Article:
May 08

Worst Thing About Being A Preacher Is…

worst (765 x 434)I absolutely love my job! I can’t imagine doing anything differently with my life. If I had a thousand lives to live, to be whatever I wanted to be, I believe I’d spend them all doing the same thing — preaching the gospel (Well, I might waste one of them being the quarterback for the Pittsburgh Steelers :-)). But my point is that I am in no way disgruntled or complaining.

However, through the years, I’ve had more than a few people ask me what the worst part of being a preacher is.

I’ve given thought to that question and am pretty sure that most people, at least those who aren’t preachers, would never guess the answer correctly. In fact, the answer to this question has probably never even crossed the minds of most people.

For me, the worst thing about being a preacher is not being able to be with your mother or father on Mother’s Day and Father’s Day. These are “big” days for churches, with many visitors and opportunities, so the preacher needs to be present. In fact, I’ve only been able to spend Mother’s Day with my mother once in the past 38 years! I find that to be difficult. While Mother’s/Father’s Day is a time of reunion for most people, for the preacher, it’s generally a time of loneliness and longing to be able to be with family. While we stand before the congregation on these days and look out over the assembly, we see happy families sitting together; proud mothers and fathers and grateful children. When we see this, it’s not jealousy, but rather a wave of wistfulness that overtakes us.

Elders, would you like to give your preacher a gift that won’t cost you anything, and will mean the world to him? Go to him sometime and tell him to go home on Mother’s Day and Father’s Day. Tell him you’ll cover his responsibilities on that Sunday. You’ll never know how much that gift will mean to him.

Well, now that you know what the “worst thing about being a preacher is” (at least to me), was I right? Had the thought ever crossed your mind? Share your perspectives in the comments section.

(One of my concerns in writing this article was that I didn’t want anyone to conclude that my elders at Karns demand that I be present on these “special” Sundays. They don’t. In fact, the one time I got to visit my mother on Mother’s day was done with their encouragement.  They have been more than supportive and understanding with respect to meeting my needs. However, not all elderships are in tune with their preacher’s needs, so my remarks are made in hopes of helping others to better understand).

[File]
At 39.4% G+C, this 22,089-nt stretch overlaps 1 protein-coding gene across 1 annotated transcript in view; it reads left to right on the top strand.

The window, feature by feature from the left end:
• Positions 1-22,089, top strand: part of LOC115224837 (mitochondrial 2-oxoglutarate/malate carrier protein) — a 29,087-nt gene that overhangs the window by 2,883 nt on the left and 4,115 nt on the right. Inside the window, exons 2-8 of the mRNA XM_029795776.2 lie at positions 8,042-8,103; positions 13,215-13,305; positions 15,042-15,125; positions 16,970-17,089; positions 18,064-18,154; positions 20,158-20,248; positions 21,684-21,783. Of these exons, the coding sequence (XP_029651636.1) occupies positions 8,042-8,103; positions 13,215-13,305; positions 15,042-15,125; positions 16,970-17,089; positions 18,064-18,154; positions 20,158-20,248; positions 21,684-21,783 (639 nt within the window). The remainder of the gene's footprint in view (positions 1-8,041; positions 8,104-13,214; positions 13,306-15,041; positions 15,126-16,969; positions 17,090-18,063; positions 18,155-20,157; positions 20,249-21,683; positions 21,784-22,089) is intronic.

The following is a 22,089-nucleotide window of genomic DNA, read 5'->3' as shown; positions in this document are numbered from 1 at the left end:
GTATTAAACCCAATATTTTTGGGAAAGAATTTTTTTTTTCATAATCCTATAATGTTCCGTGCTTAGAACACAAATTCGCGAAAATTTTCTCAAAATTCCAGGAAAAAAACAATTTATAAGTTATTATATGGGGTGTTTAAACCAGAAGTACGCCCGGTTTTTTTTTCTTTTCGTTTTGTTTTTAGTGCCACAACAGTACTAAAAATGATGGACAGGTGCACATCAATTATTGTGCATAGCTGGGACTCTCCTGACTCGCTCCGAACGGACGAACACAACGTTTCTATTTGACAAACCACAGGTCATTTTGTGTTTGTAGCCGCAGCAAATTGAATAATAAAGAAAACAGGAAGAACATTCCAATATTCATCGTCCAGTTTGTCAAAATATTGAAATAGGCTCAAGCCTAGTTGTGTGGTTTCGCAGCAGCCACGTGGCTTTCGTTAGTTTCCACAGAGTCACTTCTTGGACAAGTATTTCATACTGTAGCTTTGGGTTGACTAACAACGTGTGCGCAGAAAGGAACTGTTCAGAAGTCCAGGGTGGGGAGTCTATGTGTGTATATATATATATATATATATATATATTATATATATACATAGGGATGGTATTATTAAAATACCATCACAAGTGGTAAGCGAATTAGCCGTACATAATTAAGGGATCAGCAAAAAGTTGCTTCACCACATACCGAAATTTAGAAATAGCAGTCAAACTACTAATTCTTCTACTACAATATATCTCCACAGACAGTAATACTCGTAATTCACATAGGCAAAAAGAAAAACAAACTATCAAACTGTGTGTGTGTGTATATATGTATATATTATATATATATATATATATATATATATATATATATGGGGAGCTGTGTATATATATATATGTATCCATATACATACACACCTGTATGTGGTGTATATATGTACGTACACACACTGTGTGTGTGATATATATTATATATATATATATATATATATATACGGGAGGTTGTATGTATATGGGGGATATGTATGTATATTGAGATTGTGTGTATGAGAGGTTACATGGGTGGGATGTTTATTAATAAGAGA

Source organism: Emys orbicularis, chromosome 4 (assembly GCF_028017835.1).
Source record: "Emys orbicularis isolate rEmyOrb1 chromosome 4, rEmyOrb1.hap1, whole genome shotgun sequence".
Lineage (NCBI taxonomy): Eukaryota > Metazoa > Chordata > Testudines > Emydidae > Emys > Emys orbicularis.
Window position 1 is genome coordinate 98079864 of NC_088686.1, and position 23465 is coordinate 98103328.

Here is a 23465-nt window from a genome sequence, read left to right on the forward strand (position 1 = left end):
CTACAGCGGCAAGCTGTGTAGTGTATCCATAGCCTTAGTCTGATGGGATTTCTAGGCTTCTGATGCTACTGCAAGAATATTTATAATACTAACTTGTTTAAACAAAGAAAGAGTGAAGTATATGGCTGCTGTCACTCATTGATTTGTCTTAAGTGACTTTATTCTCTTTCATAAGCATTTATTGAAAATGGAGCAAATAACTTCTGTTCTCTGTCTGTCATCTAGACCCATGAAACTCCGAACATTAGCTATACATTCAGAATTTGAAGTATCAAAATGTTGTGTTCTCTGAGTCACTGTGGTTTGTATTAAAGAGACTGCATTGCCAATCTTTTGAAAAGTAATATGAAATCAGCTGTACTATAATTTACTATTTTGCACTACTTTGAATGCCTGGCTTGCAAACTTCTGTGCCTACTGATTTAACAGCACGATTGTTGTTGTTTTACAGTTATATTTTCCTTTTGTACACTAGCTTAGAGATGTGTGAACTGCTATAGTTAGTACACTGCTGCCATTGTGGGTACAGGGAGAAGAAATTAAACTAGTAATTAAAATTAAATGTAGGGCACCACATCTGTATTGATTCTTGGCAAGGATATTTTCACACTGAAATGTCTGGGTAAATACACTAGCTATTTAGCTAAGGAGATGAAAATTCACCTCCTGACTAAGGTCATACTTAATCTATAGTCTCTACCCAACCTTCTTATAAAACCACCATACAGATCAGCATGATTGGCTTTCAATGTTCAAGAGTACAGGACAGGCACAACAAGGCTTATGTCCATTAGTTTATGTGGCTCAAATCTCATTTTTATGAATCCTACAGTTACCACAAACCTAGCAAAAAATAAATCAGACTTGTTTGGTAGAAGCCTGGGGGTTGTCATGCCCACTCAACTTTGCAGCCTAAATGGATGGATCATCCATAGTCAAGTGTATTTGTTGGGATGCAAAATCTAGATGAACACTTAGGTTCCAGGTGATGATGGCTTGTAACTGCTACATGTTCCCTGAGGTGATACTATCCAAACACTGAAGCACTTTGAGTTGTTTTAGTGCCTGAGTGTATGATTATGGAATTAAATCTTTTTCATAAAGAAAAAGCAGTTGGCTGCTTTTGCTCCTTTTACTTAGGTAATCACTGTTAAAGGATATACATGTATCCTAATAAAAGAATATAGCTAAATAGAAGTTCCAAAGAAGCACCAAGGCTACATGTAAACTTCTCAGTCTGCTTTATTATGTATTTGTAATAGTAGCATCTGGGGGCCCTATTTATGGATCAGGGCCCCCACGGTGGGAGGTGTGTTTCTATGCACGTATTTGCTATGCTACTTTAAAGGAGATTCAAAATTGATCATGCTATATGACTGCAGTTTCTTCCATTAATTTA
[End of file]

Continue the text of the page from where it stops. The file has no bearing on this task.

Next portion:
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Apr 28

Heaven

house-d Occasionally, someone will ask me how I come up with ideas for all the articles I write. Well, it’s not hard when you’re surrounded by people who are spiritually minded. Just this week, a friend and brother, Lance Champion made an observation that has really resonated with me and I hope it will you too.

Lance said, “For those who are Christians, earth will be the closest they’ll ever get to Hell; and for those who are not Christians, earth will be the closest they’ll ever get to Heaven.”

I find that statement to be profound; pregnant with hope as well as sadness.

I have a vivid memory of riding in the car with my dad when I was a boy. We were riding through an area where the houses were dilapidated and children were running around barefoot and barely clothed. I remember sitting at a traffic light, watching the children, and telling my dad how sad I felt for those kids and the conditions in which they lived. I’ll never forget my dad’s response. He said, “Unless someone teaches them about Jesus, this is the best it will ever get for them.”

I hate to think that this world is the very best some will ever experience. It lights a fire under me to be more zealous in sharing the gospel. However, at the same time, I take great comfort in the fact that because I am a child of God, this world, with all its heartaches and hardships will be the worst I’ll ever experience!

Thanks for the reminder, Lance!

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Apr 21

The Irony of Radical Feminism

feminism1Presently, a total of seven states have banned abortions performed for the reason of “sex selection.” As you know, several cultures value male children much more than female children. Consequently, many women are having abortions when they learn the gender of their pre-born child is female.

Talk about sex-discrimination! You’d think that feminists who are all about protecting the rights of women, would join hands and help prevent the killing of unborn babies simply because they are female.

However, radical feminist, along with Planned Parenthood, are doing all they can to stop and overturn legislation preventing abortion on the basis of gender. Ironic, isn’t it? Those who allegedly are opposed to discrimination against females on the basis of their gender are for the murder of pre-born females on the basis of their gender.